Published on Thursday, June 9th, 2016 at 4:14 am.

City Leaders Hit Back at Underperforming Accusation


The Leaders of Portsmouth and Southampton City Councils have hit back at claims of Hampshire being let down by underperformance in the south of the county.

The two cities are among eight councils working to bring new powers and £900m of funding to the Solent area, but these plans have been condemned by Hampshire County Council’s Leader, Cllr Roy Perry, who said the responsibilities shouldn’t be given to an underperforming area.

The underperforming accusation comes despite latest economic figures showing the strength of the area.

The latest Centre for Cities report places the Portsmouth area (including Gosport, Fareham and Havant) at ninth in the UK for the value of goods and services produced per worker.

The Demos/PwC Good Growth Index places Southampton fourth in England.

In 2015 the Solent region had 77.2% of people in employment versus the south east average of 76.9% and the national average of 73.6%.

The Solent area is responsible for generating more than half (£386m or 55%) of the business rates collected in Hampshire and the Isle of Wight.

Portsmouth City Council Leader Cllr Donna Jones said: “It is ridiculous for Roy Perry to claim the south of Hampshire is underperforming. The county’s record of achievement managing services in the south of Hampshire is no better or worse than that of Portsmouth and Southampton, and our schools compare favourably to those run by the county.

“We have an opportunity to make a real difference for our area with government offering new powers and £900m funding, and Roy is blatantly trying to prevent that happening because he wants to safeguard his own position as Leader of the county.”

Southampton City Council Leader Cllr Simon Letts said: “At almost £95m, Southampton generates more business rates income than any other local authority in Hampshire. The cities in the south of the county create the jobs that people living in the wealthier rural and urban areas of Hampshire commute to every day. But we are the poorest part of Hampshire – which is why government wants to invest in the area to raise living standards and provide even more opportunities. It is a shame that for his own selfish reasons Roy Perry is seeking to stop this.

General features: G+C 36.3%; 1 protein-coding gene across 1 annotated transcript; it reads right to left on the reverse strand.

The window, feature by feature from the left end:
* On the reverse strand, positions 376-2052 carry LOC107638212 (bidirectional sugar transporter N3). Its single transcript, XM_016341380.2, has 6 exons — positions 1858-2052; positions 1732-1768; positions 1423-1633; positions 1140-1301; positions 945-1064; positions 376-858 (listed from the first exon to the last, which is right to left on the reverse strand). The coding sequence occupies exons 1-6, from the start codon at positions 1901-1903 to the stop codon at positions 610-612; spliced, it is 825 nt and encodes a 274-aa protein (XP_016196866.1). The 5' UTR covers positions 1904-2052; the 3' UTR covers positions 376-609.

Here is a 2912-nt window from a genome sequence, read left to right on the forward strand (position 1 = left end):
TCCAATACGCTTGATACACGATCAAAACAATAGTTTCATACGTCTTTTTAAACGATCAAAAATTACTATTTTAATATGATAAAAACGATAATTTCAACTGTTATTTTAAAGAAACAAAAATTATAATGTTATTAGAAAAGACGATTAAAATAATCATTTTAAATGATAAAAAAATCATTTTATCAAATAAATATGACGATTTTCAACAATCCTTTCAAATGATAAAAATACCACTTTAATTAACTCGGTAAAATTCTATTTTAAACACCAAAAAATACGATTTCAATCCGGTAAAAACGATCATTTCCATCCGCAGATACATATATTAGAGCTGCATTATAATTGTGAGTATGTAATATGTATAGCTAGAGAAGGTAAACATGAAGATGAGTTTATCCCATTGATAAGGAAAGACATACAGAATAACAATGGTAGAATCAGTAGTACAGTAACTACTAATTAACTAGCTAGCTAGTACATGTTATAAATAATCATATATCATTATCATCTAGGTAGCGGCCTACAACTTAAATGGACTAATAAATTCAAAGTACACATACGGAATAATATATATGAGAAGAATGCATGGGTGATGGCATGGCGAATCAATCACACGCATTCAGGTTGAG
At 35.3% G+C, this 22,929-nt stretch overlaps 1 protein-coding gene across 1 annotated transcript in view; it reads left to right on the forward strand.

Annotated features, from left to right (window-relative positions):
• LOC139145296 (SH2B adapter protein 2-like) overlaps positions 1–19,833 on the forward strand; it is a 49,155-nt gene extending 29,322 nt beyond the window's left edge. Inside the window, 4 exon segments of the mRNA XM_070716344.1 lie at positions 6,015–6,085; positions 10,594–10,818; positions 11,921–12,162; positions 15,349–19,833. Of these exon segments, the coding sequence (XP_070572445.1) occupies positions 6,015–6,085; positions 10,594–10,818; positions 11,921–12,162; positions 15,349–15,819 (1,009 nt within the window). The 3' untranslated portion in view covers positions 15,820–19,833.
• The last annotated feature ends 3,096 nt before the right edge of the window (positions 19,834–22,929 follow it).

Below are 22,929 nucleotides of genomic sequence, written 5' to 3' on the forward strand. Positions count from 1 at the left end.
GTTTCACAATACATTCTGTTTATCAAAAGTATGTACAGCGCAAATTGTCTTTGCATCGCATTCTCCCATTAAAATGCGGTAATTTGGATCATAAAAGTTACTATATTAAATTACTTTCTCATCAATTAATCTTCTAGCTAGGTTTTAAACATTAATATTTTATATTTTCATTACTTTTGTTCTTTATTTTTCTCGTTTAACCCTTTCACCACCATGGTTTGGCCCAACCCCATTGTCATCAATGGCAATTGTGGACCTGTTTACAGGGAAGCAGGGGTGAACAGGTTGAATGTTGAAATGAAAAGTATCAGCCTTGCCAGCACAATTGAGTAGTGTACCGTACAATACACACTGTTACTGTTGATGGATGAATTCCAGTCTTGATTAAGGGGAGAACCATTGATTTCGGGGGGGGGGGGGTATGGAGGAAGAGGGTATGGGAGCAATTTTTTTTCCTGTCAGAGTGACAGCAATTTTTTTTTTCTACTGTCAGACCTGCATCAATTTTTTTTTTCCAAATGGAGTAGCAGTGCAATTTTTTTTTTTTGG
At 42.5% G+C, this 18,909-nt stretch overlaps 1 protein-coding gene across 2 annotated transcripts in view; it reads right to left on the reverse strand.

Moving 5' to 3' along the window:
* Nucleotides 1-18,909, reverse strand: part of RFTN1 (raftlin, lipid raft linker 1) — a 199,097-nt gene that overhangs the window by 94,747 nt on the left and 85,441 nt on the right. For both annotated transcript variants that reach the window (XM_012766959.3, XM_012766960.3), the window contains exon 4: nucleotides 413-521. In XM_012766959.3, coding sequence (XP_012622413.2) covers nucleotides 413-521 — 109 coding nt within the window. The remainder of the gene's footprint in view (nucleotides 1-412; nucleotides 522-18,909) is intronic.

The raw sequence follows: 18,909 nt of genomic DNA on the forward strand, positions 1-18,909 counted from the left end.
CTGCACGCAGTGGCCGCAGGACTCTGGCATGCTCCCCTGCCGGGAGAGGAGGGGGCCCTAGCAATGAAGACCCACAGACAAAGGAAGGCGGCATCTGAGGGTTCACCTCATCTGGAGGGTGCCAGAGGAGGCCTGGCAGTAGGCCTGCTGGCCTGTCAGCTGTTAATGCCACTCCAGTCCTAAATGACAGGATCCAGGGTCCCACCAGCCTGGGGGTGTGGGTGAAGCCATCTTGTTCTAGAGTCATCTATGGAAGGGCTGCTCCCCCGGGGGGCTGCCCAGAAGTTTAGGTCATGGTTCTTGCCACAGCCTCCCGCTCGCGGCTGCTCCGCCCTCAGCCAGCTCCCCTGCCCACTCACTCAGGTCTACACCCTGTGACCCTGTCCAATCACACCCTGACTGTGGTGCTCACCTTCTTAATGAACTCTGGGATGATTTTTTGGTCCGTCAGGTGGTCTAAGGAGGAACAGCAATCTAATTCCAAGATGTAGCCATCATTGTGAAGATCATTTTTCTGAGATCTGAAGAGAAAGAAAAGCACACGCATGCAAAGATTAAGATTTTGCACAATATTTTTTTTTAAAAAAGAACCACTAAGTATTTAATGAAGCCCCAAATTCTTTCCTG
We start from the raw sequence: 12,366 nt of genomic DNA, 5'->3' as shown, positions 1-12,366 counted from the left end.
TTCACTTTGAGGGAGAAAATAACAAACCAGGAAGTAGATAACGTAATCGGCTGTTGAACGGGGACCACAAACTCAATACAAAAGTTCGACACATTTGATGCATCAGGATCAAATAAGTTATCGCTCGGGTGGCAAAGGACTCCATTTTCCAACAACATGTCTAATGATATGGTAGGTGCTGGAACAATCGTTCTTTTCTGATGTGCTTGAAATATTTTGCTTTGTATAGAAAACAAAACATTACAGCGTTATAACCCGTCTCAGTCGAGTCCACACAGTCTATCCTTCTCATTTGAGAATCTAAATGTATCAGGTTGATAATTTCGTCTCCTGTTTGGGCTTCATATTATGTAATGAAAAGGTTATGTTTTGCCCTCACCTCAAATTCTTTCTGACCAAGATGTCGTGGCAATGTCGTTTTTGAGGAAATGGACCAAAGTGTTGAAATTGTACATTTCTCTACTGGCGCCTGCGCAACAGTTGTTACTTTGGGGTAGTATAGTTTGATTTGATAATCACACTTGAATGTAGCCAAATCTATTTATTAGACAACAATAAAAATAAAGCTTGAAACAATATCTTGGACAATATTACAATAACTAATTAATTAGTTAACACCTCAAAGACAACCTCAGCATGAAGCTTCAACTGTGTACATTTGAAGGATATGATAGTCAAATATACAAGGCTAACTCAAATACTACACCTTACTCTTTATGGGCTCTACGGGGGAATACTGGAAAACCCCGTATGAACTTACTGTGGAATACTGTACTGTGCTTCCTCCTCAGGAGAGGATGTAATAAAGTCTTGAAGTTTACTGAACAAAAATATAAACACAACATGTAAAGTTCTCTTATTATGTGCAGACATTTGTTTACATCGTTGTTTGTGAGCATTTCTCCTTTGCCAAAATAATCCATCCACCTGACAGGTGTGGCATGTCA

“The government has recognised the Solent region as a viable economic area and seen the potential it has to grow even more. It would be nice if the county could support us in getting the best outcomes for residents and businesses rather than looking out for its own interests.”

As well as Portsmouth and Southampton, East Hampshire, Eastleigh, Fareham, Gosport, Havant and the Isle of Wight councils are working to bring greater powers to the area, along with the Solent Local Enterprise Partnership.

It is expected that government would give a Solent Combined Authority control of approximately £30m of additional funding per year to improve the infrastructure in South Hampshire and the Isle of Wight. This will allow decisions to be made locally rather than in Westminster. The combined authority would also keep all business rates generated in the area, meaning it would have better control of its financial future.

A combined authority would have responsibility for working with partners to increase business productivity, creating better jobs and more jobs, and aligning adult education and training to local business needs. Bringing these responsibilities together in the Solent area will simplify and strengthen support for business growth and innovation as well as focusing training in the skills local businesses want people to have. As a result, more people would get jobs, businesses would prosper, and the whole of South Hampshire & the Isle of Wight would become better off.

It would control a dedicated transport budget, franchised bus services and the network of strategic local authority-maintained roads.

It is also anticipated that once the combined authority is in place it would be able to demonstrate its successes and negotiate with government to agree further powers and opportunities to be devolved, potentially in areas such as health and criminal justice, as the Greater Manchester Combined Authority has done.

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